There were people, and they didn’t realize it until they lost them, but back in the day they were averaging a 1.2 or 1.3 on Spike and pretty soon after all the changes and resets, it started averaging out to a 1.0. That tells me those three points of people who were loyal to just TNA and for whatever reason decided this was pro wrestling they were going to watch and they weren’t necessarily watching WWE – maybe. I always felt like the general opinion in the office is that everyone who is watching our show is also watching WWE. It seemed, and I personally believed, there was a small portion – not a big one – of our audience at that time that were actually just watching us. It was almost like it was one time when they needed a little confidence in themselves, a little ego, but they couldn’t fathom the idea that people were just watching their show and not their show as a supplement to their WWE viewing. I think we lost those in around 2010, 2011 era and never got them back. Then slowly but surely, I certainly don’t mean this to be combative in any way, but I want to make sure I don’t do any more damage to my reputation with WWE than I already have apparently, but I certainly remember being in TNA and making – I don’t know whether there was a chance for me to go to WWE around the time I signed with TNA – probably not – but I can say I was approached and had to say “I’m actually under contract.”
One of the things I remember thinking, trying to be pragmatic about my career, I looked at the rosters and said, ‘Here I get to work with Kurt Angle, A.J. Styles, Samoa Joe, Doug Williams, Christopher Daniels, the Machine Guns, Jay Lethal – a phenomenal talent roster. I was thrown into the deep end which WWE would have never done with me, and rightfully so. They wouldn’t expose a guy who needed some fine tuning. But because I was afforded the opportunity to not only work with all of those names I just mentioned, but also sit under the learning tree of Kevin Nash and Scott Steiner and Booker T and Mick Foley and Sting. Sting, I can’t say enough about how much help Sting was to my career in terms of advice and influence.
I could be wrong about this, and I’m sure one of your Poindexters there would be happy to point it out if it’s not correct, but I believe there are only two people who have a submission victory over Sting – and it’s me and Bret Hart. Anyone who understands how the business works when you are somebody like Sting knows there is one guy who makes that call. But that just shows you the amount of endorsement I got from him. I remember thinking at that time this is the best place for me at 22 or 23 years old, that I was at that time. I remember thinking this is the best place for me. Here I get to work with all of these guys and being on television. I’ve always been one of those people where when it comes to sports, if you throw me in the deep end with something, I’ll pick it up. My ego and my pride don’t allow me to not step up to that level.
Again, going back to the UK, that was another thing I felt like one of the reasons we had such a strong presence in the UK is because the UK saw that roster and said, ‘These guys are awesome.’ They didn’t have the same mentality in terms of what Americans do in terms of what’s the brand, do I know what the brand is, I don’t know what the brand is, it’s not cool. There wasn’t as much as of that going on in the UK. They were just ‘I like this guy, I like that guy, and wow have you seen that Beer Money, they’re awesome. Samoa Joe is kicking ass and A.J. Styles is so great and blah blah blah. People in the UK made the choice because they were a bit more open-minded to the strength of the brand and I think the one thing TNA lost, unfortunately, was that brand loyalty and that brand strength that they once had.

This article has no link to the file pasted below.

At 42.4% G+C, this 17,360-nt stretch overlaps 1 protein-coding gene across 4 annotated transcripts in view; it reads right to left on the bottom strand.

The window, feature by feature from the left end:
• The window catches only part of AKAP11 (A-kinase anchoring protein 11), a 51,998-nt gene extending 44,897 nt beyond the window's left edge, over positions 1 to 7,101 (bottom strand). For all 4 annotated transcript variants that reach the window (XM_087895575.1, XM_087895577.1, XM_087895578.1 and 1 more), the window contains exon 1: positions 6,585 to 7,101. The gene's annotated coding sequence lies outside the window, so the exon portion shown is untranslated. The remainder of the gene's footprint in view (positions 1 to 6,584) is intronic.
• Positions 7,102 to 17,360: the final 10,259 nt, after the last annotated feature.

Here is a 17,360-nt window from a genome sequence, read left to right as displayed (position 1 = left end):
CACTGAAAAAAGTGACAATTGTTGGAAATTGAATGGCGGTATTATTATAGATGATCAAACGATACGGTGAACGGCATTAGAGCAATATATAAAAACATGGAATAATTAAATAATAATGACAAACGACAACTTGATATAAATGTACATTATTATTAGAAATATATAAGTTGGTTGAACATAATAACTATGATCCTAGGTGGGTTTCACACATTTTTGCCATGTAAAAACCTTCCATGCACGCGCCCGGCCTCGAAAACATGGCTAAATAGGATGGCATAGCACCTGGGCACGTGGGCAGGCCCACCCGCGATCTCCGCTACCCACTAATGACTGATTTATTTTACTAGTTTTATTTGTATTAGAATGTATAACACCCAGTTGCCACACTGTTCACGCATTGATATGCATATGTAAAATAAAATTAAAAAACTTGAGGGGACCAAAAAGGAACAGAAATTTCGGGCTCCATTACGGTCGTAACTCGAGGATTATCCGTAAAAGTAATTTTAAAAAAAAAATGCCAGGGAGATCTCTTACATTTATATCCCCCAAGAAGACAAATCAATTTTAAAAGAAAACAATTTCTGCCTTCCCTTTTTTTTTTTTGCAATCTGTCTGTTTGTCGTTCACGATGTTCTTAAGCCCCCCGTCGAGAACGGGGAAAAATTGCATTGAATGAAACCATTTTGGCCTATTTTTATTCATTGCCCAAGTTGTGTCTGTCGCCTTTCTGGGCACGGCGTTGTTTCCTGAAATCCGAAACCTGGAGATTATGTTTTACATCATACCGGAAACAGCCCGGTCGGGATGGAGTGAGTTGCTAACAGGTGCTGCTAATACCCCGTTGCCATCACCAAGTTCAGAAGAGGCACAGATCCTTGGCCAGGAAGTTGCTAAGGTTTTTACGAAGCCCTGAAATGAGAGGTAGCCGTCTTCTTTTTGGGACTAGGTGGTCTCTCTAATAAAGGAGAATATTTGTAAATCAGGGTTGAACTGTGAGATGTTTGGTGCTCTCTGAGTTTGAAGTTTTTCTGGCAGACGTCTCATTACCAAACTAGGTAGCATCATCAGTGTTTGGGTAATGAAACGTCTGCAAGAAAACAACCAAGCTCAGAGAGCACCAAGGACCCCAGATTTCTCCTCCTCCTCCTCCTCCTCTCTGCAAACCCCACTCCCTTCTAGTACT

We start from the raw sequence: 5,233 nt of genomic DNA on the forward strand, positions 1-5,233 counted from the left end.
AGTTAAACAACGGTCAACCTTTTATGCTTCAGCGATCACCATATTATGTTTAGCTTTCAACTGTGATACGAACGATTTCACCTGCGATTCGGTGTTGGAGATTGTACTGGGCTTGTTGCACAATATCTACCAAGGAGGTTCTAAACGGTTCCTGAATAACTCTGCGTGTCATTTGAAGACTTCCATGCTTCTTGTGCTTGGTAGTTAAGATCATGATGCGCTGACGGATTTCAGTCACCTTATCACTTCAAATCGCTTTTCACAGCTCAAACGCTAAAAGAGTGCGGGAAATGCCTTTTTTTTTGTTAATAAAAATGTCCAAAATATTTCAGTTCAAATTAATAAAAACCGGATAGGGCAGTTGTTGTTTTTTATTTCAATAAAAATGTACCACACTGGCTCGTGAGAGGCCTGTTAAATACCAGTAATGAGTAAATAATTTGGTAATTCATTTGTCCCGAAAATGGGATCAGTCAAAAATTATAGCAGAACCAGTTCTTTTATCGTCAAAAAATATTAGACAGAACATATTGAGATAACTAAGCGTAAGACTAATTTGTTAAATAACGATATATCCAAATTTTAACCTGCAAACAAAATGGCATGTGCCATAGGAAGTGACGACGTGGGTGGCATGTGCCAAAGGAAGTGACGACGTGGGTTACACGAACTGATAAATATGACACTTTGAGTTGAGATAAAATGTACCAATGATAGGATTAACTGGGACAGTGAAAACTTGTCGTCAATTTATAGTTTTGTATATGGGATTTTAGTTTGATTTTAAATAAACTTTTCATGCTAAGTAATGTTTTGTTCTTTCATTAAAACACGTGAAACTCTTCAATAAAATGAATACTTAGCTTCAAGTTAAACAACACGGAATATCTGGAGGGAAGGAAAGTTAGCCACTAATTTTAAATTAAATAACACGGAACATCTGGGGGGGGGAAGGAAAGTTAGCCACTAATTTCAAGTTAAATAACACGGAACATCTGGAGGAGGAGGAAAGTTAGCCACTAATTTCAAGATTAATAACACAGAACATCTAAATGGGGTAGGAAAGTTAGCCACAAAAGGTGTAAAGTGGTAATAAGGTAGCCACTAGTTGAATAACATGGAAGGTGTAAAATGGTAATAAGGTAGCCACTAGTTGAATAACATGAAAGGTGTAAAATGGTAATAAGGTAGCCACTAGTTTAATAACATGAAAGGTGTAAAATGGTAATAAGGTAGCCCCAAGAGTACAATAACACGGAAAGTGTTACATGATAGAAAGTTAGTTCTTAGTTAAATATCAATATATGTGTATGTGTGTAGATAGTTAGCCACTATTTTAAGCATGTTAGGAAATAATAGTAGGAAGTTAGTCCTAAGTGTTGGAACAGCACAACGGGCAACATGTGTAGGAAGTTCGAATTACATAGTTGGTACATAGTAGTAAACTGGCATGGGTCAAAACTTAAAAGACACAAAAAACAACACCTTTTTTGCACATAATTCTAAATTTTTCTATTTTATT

Keller: Being familiar with UK television, compare the Challenge TV Network in the U.K. that TNA was on for years to perhaps a U.S. channel that fans in the United States are familiar with?
Magnus: Challenge wasn’t a huge channel in the UK, but it’s got a lot of history. It’s basically like Game Show Network over here. All the shows on there were game shows, hence the name. It would be Ninja Warrior or things of that nature. It was the whole nature of the channel. It was part of the Sky platform, part of the Sky family of channels, so they are able to acquire a lot of high quality content and they have a very favorable positions in the TV guides, which is a huge thing. People will hear this and say no way, Spike TV had way more viewers, but in terms of the population and I guess the percentage of the people if you did it that way in terms of share, it wasn’t that far off from what Spike was.
Keller: Do you think TNA will end up on another channel in the U.K. or did you look at Challenge TV as this was their one shot to be on a decent network in U.K.?
I don’t think that’s the case at all. I can’t speak to that right now, but I dare say – I could be wrong about this – the peak viewership for TNA was around the 2012-2013 time. I dare say that at that point, had their contract been up for renewal at that point, they might have been in a pretty favorable position, especially considering that now Spike TV has a UK channel, there is a Spike UK now. There’s a lot of depth to the television channels in the UK just like there is here, so I dare say they could end up somewhere, but in terms of revenue, it’s certainly not the same ballpark when it comes to the U.S. People don’t have any idea how much money there is in American television compared to commercial U.K. television or really anywhere else for that matter because of the population.
NOW LISTEN TO THE FULL INTERVIEW INCLUDING THIS TOPIC AND MANY MORE HERE.
OR CHECK OUT THE PREVIOUS INTERVIEW HIGHLIGHTS WITH CODY RHODES HERE: Interview Highlights: Cody Rhodes talks about his ROH debut tomorrow night, life after WWE, why he left, more (w/Keller’s Analysis)